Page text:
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A Magazine for Sheffield

The Fading Art / Listings

The conflict between nostalgia and progression is a constant source of discussion for movie lovers. Is nostalgia determined by topic or by method? Is it feasible for filmmakers to hold onto the past when the future is developing so quickly and how does this affect the quality of films being produced? Can there really be a set of conclusive answers in a world in which personal opinion rules?

Take the word nostalgia and break it down. It can be active or passive. It is a ‘wistful affection’ or a ‘sentimental longing’ for something past. The Greek origin of the word derives from feelings of pain, the Latin acute homesickness. Pain? Homesickness? Are these really words we would tag onto a fondness for old films? Some of the world’s best filmmakers would argue that is it not just a case of fondness, but one of artistic integrity. Film as art is now clouded by digital innovation.

Quentin Tarantino and Christopher Nolan argue a good case, both vocal champions of traditional film over digital projection. At Cannes this year, Tarantino even went as far to say that digital projection is the “death of cinema as we know it”. A little strong perhaps, but within his frustration lies a valid point. He advocates against what is perceived to be perfection in today’s digitally restored era. To him, re-formatted film is false, not perfect. Film is history. It reflects not only its creators but also the time in which it was created. It’s nostalgia in its most positive form – an appreciation of the past, a respect for what came before, for those films that broke boundaries and made history. Re-formatting them seems inappropriate.

Both directors muse upon the risk that films will be reduced to content. Like on-demand TV and mobile phone media, the cinema has become a platform for viewing rather than an experience. Everything is so instantly accessible, and with Hollywood pumping out films like there’s no tomorrow, it is easy to understand where Tarantino is coming from when he says cinemas are no more than “television in public”.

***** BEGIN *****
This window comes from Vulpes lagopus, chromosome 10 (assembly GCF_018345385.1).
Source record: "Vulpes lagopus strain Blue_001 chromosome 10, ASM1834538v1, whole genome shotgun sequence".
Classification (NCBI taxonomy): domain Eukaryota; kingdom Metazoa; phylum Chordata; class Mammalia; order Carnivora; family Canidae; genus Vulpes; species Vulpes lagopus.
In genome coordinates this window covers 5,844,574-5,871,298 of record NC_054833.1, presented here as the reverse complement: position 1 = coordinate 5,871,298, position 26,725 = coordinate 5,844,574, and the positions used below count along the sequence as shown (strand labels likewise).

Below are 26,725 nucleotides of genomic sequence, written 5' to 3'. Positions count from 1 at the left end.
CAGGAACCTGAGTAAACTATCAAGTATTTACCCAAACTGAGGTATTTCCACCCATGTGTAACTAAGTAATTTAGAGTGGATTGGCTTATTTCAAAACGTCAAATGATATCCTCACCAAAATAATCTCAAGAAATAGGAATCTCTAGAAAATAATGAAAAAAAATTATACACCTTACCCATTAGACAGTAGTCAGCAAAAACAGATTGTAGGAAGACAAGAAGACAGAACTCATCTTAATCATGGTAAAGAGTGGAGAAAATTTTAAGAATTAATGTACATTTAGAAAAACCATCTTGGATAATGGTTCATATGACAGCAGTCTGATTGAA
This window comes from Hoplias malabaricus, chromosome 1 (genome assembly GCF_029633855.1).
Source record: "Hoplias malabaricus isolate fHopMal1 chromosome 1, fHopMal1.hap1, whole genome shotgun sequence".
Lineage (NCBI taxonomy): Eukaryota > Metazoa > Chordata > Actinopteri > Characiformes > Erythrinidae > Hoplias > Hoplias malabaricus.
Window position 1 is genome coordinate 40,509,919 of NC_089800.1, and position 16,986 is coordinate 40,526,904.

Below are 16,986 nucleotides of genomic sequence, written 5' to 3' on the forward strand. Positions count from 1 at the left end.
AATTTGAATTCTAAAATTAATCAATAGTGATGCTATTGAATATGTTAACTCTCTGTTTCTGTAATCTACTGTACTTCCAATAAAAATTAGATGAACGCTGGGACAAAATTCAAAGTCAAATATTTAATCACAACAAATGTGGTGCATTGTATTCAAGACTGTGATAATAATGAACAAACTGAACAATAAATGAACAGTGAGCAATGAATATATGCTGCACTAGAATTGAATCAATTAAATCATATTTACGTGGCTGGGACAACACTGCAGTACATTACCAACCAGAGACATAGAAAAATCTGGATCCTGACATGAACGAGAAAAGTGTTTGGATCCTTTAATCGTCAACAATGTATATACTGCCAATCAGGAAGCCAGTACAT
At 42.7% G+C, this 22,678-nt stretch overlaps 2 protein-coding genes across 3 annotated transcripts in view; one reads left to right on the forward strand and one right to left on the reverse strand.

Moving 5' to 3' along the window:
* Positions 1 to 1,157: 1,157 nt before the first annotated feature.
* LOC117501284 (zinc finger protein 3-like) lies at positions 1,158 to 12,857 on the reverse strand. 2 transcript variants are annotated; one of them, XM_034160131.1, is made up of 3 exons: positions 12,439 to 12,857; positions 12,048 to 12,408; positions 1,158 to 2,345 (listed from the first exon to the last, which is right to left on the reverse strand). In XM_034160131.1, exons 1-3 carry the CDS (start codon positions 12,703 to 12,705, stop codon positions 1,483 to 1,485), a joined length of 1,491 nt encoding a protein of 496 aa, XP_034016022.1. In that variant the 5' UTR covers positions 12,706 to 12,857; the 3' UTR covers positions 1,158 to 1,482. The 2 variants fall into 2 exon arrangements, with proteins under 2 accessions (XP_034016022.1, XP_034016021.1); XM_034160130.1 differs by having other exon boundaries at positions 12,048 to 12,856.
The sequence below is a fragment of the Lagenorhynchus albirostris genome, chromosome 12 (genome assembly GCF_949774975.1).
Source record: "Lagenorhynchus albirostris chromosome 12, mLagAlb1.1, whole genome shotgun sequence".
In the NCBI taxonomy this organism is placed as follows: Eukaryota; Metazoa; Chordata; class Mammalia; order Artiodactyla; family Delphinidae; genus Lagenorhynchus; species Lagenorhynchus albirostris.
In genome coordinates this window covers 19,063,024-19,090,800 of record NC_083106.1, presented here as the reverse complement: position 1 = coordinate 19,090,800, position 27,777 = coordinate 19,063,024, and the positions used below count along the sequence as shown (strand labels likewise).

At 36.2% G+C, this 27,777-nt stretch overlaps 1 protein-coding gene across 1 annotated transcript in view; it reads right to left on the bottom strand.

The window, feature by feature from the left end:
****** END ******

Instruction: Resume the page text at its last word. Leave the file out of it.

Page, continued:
This experience exists even before the film hits the screens. Nolan talks of a ‘considered’ way of working, with movies only coming together through team work and a little bit of luck. Shooting on 35 or 70mm film is a lengthy process that requires skill, dexterity and a clarity of direction. There is no rewind button, no editing out something that doesn’t look quite right. This film making process is arguably more human, less robotic.

Standing by his belief that movie lovers will begin to desire the traditional film-going experience again, Nolan shot his latest film, Interstellar, on both 35 and 70mm film. He hopes that this will give the film a richness rarely seen in big budget blockbusters. This may be true, but with the progression of digital innovation comes a change in the way the cinemas themselves operate. Millions has been invested in upgrading cinemas all over the country to house these new projection techniques. By clutching on to a romantic ideal of film, is Nolan shooting himself in the foot? The film will be opened up to digital cinemas in its second burst but its initial impact will only reach those lucky enough to be near one of his chosen cinemas.

Fellow filmmaker Mike Leigh sums it up perfectly when saying, “Like everybody else, we’re a little bit nostalgic about film, but the reality is that the labs [to process film] are closing down.” Whether taken literally or metaphorically, there is no denying that film, to use a cliche, moves with the times. Nostalgia fights this natural progression, but how long it will hold out is uncertain.

The real question is, does any of this really define how good a film is, or is it down to the fundamentals, the foundations? In other words, the filmmaker, the story and its substance. Again, a question for which the answer is all a matter of opinion.

Anna Pintus


Hosted by Samantha Holland

James M Muro, Japan, 1987
11 November, 8.30pm | Showroom | £8.10
Presented by Celluloid Screams, this screening is in fabulous 35mm. Be warned, though – Street Trash is a truly dark comedy satire, with pretty much no sense of taste. It presents a vision of homeless people turned to goo by seriously bad wine found in the basement of a liquor store.

Howard Hawks, USA, 1946
16 November, 7.30pm | 215 Sharrow Vale Road | £3
Regarded by many as the Bogart and Bacall film, this splendid noir directed by Hawks adapts a Raymond Chandler novel in which blackmail, gambling and alcohol play central roles. The plot is confusing, the exposition scenes cut, but the mood and performances brilliant. Altogether a perfectly enigmatic film noir.

Cavalcanti, Crichton, Dearden & Hamer, Finland, 1945
16 November, 4pm | Old Woolworth's, The Moor | £5
This remarkable horror revolves around four people gathered in a country house recounting their ghostly stories of supernatural experiences. A much-lauded anthology of horror, it brings together five chilling tales that work brilliantly together as a single cinematic experience. Presented in glorious 16mm. Prepare to be spooked.

23 November, 5.30pm | Café #9, Nether Edge | Free
Venturing into lazy Sunday afternoons, Café #9 will be showing films about and inspired by musicians and created by independent filmmakers. The cafe will be open later than usual for this free event, so come along and enjoy an early evening of film, music and coffee, with time to chat between reels.


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